State of the Art Report Guideline


  • Abstract

    • ​short summary of the content and results of the report
    • useful guiding structure: WHY have I done WHAT, HOW was it done and what are the RESULTS. (What is the problem? Why is it important? What has been done? What are the result?)
    • length: about 300 words
  1. Introd​uction

    • introduction to the general topic
    • background and motivation
    • description of the addressed scientific problem
    • explanation of fundamental terms and basic definitions
    • outline of the manuscript
  2. Related Work (include only, if related work is available)

    • presentation of existing overview literature / state of the art literature in the field
    • what was presented there? what were the main results?
    • is something open/missing?
  3. Method

    • describe how you arrived at the set of techniques presented in the Results section
    • which journals / conference proceedings / libraries / digital libraries / search engines have been searched?
    • what keywords have been used?
    • how many results were obtained?
    • what were the selection criteria? how were the relevant ones selected?
    • which ones were excluded? why?
    • were there any other constraints (e.g., year of publication, particular application area, etc.)?
  4. Results

    • present found approaches
    • find a meaningful organization/structure for this section (not by author or year)
    • use figures to illustrate each approach 
    • was the method evaluated? what were the results?
  5. Discussion

    • critically discuss the approaches presented in the Results section
    • what are the advantages of the presented techniques? what are the disadvantages? what is missing?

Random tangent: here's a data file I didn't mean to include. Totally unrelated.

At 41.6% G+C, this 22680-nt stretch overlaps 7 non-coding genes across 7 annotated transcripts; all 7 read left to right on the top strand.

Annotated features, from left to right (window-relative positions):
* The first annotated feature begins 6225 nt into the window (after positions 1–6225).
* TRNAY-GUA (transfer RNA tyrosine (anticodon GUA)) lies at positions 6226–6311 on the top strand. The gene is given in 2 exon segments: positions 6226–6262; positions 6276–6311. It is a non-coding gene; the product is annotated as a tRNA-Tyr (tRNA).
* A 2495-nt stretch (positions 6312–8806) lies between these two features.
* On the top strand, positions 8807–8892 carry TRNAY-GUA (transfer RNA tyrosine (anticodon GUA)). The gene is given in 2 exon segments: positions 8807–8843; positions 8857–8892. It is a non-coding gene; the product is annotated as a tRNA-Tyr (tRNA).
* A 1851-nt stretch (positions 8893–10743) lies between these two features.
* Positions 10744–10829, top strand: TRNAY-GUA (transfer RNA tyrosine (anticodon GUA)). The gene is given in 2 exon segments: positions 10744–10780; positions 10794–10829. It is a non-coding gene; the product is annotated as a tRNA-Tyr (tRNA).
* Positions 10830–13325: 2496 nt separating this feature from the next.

• compare and relate different approaches to each other (what are the differences? what are the commonalities?)
    • what are the most commonly used methods? why?
    • provide a (tabular) overview/summary with a meaningful characterization
  6. Conclusion

    • what can be learned?
    • what is missing in the state of the art? where are gaps to be filled?
    • what are ideas for future research?
  • References

    • all resources used must be cited properly
    • list all references using an appropriate format
    • citation rules


Additional hints:

  • all figures need to be cited in the text
  • self-contained figures & captions : <title>.<explanation text>
  • cite reused figures
  • strong statements need a reference or other scientific justification
  • approx. 20 pages
  • tips & tricks, how to write a great research paper by Simon Peyton Jones
    Microsoft Research, Cambridge
  • Direct citation (word by word)
    Not too long (not longer than 1/2 page)
    It has to be clearly visible which part of the text is the citation
    The text has to be reproduced exactly like the original (punctuation, mistakes)
    Add page number (p.#) [Baumgartner et al., 2001; p.12]

Example of a well-done state of the art paper:

Lam, H.; Bertini, E.; Isenberg, P.; Plaisant, C.; Carpendale, S.; Empirical Studies in Information Visualization: Seven Scenarios, IEEE Transactions on Visualization and Computer Graphics, Early Access
Disclaimer: student works do not have to follow the rigorous standard of this paper completely.